The concept of mundane materials taking new forms may offer the ability to literally ‘recast’ their use in a new light. No material is this more true than concrete. In it’s many forms concrete is a malleable soldier of the building trades, and provides countless opportunities for architecture and design. While a number of building materials rarely make the trek into landscape territory, concrete is one that is used much – perhaps a staple of the profession due to it’s use in paving, as well as it’s mutability for organic forms, walls, and other built elements.
Due to it’s commonality, there are often two pitfalls which range somewhere in the categories of monontony/overuse, and bad/clunky detailing. While for every example of bad use of material, there are equal and opposite (and perhaps more) examples of great uses, both typical and innovative. In this regard, we celebrate the wonder of concrete, and some of it’s many forms, in the following ‘Ode to Materiality Series’
The following example of black-tinted concrete comes from Andrea Cochran in her aforementioned Pacific Heights Residence. Would this have the same modern clean lines and impact with a stone or block material? Or, would it blend into the scene and surrounding metal and gravel as seamlessly if it were typical gray concrete coloring?
:: photo via Andrea Cochran Landscape Architecture
Both of these examples are via Dezeen, and involve an opposite idea. See through concrete in a couple of forms. The first example is from Hungarian architect Áron Losonczi, Litracon, which is shortening of Light-tranmitting Concrete available in a blocks of varying sizes. The second, dubbed Translucent Concrete, created by Andreas Bittis. Both are essentially the same idea, with Litracon having the international patent… but a combination of concrete and optical fibers woven through the mix that are able to be lit and provide levels of translucence through the materials:
:: image of Litracon via Dezeen
:: image of Translucent Concrete via Dezeen
A simplistic form of concrete is the concrete masonry unit, or CMU. This shows up in many types of construction due to it’s low-cost of manufacture, easy transportation, and simplicty of installation. It’s variants include the ‘decorative’ versions with texture and color variations, as well as the modular walls systems we all love to hate, such as keystone or anchor. A new take, by Loom Studio, is part of their project 12 blocks, which provides textural variations of the volume of the CMU itself, celebrating the prefabrication as well as the malleable nature of the form, and allowing for interesting patterning and combinations without adding significantly to the cost.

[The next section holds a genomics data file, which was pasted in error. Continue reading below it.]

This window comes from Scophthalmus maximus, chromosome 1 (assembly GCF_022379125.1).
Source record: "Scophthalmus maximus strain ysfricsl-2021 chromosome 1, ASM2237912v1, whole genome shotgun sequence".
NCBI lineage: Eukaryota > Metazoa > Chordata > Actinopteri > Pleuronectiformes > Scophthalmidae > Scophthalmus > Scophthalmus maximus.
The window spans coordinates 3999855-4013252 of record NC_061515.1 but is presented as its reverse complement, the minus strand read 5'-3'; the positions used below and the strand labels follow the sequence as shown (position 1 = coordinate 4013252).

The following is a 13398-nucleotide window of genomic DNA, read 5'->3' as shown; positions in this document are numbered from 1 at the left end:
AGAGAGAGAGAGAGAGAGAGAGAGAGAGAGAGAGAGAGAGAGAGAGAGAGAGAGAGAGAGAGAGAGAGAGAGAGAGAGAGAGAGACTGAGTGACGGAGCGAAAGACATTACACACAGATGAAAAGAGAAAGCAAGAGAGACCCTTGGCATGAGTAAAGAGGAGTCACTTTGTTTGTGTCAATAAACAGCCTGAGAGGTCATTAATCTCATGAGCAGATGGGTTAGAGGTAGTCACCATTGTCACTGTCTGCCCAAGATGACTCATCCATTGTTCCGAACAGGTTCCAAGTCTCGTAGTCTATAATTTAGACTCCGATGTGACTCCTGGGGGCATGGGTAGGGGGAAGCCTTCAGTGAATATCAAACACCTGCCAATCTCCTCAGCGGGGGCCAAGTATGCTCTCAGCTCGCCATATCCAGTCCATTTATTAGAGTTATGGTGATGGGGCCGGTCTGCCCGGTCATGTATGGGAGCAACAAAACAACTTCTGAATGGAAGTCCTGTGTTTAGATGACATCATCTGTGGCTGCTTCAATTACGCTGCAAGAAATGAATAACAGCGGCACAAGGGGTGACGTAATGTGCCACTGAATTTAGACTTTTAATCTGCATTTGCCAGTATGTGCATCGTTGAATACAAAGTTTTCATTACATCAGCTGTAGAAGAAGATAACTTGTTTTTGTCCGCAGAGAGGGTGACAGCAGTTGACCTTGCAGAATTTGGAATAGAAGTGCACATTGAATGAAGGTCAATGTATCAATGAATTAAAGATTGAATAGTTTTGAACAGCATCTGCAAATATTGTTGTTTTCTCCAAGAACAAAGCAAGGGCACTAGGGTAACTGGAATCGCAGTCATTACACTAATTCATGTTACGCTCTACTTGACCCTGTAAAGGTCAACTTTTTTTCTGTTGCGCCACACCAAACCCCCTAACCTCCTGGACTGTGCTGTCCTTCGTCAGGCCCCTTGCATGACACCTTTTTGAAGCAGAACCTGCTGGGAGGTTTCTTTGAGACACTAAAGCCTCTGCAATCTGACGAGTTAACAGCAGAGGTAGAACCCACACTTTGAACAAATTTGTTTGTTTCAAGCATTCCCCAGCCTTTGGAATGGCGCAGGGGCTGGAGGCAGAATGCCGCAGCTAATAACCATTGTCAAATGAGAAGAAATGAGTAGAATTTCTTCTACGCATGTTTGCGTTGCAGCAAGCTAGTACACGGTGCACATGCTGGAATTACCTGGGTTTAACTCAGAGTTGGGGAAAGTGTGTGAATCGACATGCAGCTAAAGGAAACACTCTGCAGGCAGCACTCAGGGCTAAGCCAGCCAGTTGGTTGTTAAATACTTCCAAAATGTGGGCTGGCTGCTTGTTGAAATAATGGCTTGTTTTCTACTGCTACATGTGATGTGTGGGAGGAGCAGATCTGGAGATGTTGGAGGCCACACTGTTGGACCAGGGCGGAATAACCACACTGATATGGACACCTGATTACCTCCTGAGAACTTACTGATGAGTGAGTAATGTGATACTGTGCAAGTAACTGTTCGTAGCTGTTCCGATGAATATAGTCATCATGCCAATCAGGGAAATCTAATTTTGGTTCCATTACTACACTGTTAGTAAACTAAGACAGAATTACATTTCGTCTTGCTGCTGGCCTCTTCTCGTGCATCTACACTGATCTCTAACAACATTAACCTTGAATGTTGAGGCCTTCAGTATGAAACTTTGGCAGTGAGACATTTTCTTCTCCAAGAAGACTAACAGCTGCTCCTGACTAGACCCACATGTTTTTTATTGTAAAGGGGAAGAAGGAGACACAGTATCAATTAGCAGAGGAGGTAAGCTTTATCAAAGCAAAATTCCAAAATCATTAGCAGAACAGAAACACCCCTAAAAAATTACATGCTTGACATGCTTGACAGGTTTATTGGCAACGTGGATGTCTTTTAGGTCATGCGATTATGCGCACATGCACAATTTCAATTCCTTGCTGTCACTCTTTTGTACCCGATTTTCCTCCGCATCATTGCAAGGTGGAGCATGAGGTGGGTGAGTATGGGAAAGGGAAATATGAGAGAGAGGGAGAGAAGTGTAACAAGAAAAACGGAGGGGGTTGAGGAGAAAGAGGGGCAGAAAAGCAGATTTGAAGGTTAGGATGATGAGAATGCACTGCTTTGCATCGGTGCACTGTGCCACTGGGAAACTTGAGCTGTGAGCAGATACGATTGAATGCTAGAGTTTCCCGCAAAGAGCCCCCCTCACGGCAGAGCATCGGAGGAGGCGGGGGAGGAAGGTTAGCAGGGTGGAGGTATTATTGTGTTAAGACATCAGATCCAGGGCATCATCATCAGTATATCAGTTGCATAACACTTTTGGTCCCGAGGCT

:: images via Loom Studio
While this could go on… and probably will – the simplicity of alternative finished concrete paving. To provide an aesthetic quality of paver material without the cost of unit pavers, we like to try to dress up our concrete to give it something beyond it’s flat gray nature. Thus our use of coloring and patterning, via Bomanite or other types of systems that involve either a rubber stamp or a roller. The problem with these systems is 1) they tend to look artificially textured and tinted, and 2) the quality and consistency is usually lacking in the actual installation. I have heard some techniques for how to provide more quality control (i.e. use both integral and surface color) but it seems that there are few contractors we can go to with confidence for this service and know we are getting a good product. If anyone has great experiences or examples (i have few) of colored concrete and texture, I think it’d be a great discussion.
I’ve tended to lean more towards simplicity of textures, without color or with some subtle variations (although going back to Andrea Cochran’s walls, i may rethink this). We have not moved much past the simple texturing methods that have long been used (i.e. broom finishes) due to their simplicity. There are a number of options available depending on the needs. One of my favorites is to use rock salt finish on paving, to give it a mottled appearance that is a bit softer.
:: image via Concrete Network
Another method that I have seen, for walls specifically, is board formed concrete, using the grain of the wood to embue a certain texture and quality to the overall finished surface. Again, quality is an issue, but even some inconsistencies work because of the nature of revealing a materials nature (the fluid malleability of concrete) and the process of creating it (the traces of wood grain, bolt holes, and joints remaining in the final mix). I will post a pic as soon as i find a good one.
I realize this is an ongoing investigation, but it has inspired me to endeavor to look more closely at some of the materials we tend to take for granted in design and construction, and investigate the nature of the material, it’s uses, and new innovations for application. Suggestions for other materials to investigate are welcome.